BAIRD, RALEIGH WILLIAM
BAIRD, RALEIGH WILLIAM (1870–1941). Raleigh William Baird, physician and educator, the son of William Leroy and Mary Eleanor (Law) Baird, was born in Coushatta, Louisiana, on April 9, 1870. He spent most of his childhood in Cleburne, Texas, and attended Southwestern University in Georgetown, where he received an A.B. degree in 1893. After his graduation he studied medicine at Bellevue Hospital Medical College in New York and received an M.D. degree in 1896. In 1898 he did postgraduate work at St. Bartholomew Hospital in London, England. He returned to Texas in 1900 to practice medicine in Dallas, where he lived for the next forty-one years. In November 1900 Baird married Lavinia Starley Bishop of Waxahachie. They had four children.
As a specialist in internal medicine, Baird was a member of the first staff of St. Paul Hospital and professor of clinical medicine at Baylor University College of Medicine. In 1915 he founded the Dallas Medical and Surgical Clinic, which he served as president until his death. He also helped organize and was president of the North Texas Medical Association; for a while he was president of the Dallas County Medical Society. He was elected director of the Dallas Surgeons Investment Company and was a charter member of the board of stewards of Highland Park Methodist Church, which was organized in his home. Baird was a fellow of the American College of Physicians and a member of the American Medical Association and the Texas Medical Association. He was chairman of the TMA section on pathology in 1914 and the section on medicine and diseases of children in 1921. After a short illness he died at his home on July 13, 1941, and was buried in Hillcrest Mausoleum.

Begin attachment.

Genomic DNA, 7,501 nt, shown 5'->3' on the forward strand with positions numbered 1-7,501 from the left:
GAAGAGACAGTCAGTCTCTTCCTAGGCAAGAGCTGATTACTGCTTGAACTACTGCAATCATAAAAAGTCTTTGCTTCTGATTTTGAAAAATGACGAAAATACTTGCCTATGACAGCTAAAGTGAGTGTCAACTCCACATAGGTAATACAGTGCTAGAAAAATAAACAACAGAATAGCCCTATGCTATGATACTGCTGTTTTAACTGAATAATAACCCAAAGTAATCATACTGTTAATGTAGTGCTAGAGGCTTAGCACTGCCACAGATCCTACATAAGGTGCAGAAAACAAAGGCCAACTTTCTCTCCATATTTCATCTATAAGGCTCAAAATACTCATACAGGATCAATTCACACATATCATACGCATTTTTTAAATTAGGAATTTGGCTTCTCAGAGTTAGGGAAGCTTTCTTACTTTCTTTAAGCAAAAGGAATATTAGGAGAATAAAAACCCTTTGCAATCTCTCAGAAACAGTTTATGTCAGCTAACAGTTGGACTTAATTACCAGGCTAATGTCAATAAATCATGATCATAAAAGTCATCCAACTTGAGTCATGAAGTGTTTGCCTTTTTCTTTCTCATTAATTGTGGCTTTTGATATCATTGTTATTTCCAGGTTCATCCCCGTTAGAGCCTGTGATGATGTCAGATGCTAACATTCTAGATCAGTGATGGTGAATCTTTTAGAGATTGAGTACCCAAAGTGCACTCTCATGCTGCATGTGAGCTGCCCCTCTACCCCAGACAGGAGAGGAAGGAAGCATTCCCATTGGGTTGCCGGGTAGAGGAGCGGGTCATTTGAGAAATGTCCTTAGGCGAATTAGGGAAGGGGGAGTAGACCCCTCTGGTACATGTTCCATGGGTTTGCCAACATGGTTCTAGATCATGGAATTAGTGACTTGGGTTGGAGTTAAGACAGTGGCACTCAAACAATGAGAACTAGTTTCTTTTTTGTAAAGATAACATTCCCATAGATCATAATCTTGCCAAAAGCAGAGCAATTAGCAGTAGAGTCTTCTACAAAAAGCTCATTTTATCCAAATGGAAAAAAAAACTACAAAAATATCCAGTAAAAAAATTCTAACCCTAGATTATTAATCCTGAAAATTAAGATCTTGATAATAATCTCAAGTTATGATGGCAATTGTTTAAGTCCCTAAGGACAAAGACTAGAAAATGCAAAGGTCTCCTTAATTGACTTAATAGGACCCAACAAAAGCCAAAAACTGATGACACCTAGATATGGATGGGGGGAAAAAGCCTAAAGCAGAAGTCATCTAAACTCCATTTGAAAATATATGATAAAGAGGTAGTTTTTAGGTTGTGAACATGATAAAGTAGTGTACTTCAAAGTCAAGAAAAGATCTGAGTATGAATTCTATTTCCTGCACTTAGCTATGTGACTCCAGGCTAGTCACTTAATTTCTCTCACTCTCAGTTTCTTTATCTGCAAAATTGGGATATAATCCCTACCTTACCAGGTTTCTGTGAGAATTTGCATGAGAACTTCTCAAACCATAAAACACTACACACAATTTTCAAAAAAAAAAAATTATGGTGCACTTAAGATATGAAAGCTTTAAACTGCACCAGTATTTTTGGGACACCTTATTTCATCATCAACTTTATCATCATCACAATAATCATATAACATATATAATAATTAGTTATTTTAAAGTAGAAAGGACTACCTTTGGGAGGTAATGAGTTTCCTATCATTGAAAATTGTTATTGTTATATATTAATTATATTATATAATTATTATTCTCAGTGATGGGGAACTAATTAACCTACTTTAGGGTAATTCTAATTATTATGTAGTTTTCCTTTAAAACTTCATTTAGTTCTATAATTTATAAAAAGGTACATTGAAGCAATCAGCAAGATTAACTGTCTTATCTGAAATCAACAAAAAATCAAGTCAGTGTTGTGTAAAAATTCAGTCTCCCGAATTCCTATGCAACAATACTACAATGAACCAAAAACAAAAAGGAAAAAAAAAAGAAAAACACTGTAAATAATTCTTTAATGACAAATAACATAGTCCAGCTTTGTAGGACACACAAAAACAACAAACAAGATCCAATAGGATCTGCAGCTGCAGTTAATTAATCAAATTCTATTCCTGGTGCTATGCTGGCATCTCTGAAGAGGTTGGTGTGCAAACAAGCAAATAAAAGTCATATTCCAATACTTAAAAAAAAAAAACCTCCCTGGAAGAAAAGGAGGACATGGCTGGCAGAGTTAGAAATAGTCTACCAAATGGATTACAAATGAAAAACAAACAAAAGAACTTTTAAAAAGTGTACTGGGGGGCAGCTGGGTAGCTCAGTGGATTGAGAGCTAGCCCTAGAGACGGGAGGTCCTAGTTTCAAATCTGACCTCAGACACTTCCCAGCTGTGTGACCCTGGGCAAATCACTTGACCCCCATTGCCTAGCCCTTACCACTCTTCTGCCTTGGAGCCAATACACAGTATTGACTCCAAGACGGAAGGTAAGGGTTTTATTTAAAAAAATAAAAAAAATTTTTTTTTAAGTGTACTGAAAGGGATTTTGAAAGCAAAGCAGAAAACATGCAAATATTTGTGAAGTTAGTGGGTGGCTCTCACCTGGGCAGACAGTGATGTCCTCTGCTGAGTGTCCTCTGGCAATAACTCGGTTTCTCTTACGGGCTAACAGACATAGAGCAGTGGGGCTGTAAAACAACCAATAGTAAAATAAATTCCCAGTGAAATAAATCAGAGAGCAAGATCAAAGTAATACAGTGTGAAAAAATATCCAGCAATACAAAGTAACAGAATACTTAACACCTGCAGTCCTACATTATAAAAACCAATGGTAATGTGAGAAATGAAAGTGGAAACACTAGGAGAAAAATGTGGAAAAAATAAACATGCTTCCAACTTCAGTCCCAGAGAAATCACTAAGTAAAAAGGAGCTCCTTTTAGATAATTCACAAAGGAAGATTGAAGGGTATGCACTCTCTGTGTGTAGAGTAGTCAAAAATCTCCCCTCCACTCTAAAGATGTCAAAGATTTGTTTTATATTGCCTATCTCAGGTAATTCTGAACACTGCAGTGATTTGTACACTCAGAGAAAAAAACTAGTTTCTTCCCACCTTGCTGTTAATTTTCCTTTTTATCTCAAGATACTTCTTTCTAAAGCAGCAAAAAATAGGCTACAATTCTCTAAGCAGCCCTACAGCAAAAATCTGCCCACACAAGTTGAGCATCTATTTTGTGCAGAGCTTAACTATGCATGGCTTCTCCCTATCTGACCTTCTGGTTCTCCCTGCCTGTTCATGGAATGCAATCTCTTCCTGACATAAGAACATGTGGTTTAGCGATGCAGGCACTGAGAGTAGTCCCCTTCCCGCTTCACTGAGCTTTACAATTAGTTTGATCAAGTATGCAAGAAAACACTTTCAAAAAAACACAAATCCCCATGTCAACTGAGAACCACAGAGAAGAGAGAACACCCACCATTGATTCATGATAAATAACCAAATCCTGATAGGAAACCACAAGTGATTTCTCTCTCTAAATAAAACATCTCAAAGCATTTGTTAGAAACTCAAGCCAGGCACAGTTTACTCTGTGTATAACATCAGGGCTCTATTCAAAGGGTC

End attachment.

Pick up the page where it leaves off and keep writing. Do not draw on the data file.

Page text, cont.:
Dallas Morning News, July 14, 1941. Texas State Journal of Medicine, November 1941.
The following, adapted from the Chicago Manual of Style, 15th edition, is the preferred citation for this article.David Minor, "BAIRD, RALEIGH WILLIAM," Handbook of Texas Online (http://www.tshaonline.org/handbook/online/articles/fba17), accessed May 19, 2013. Published by the Texas State Historical Association.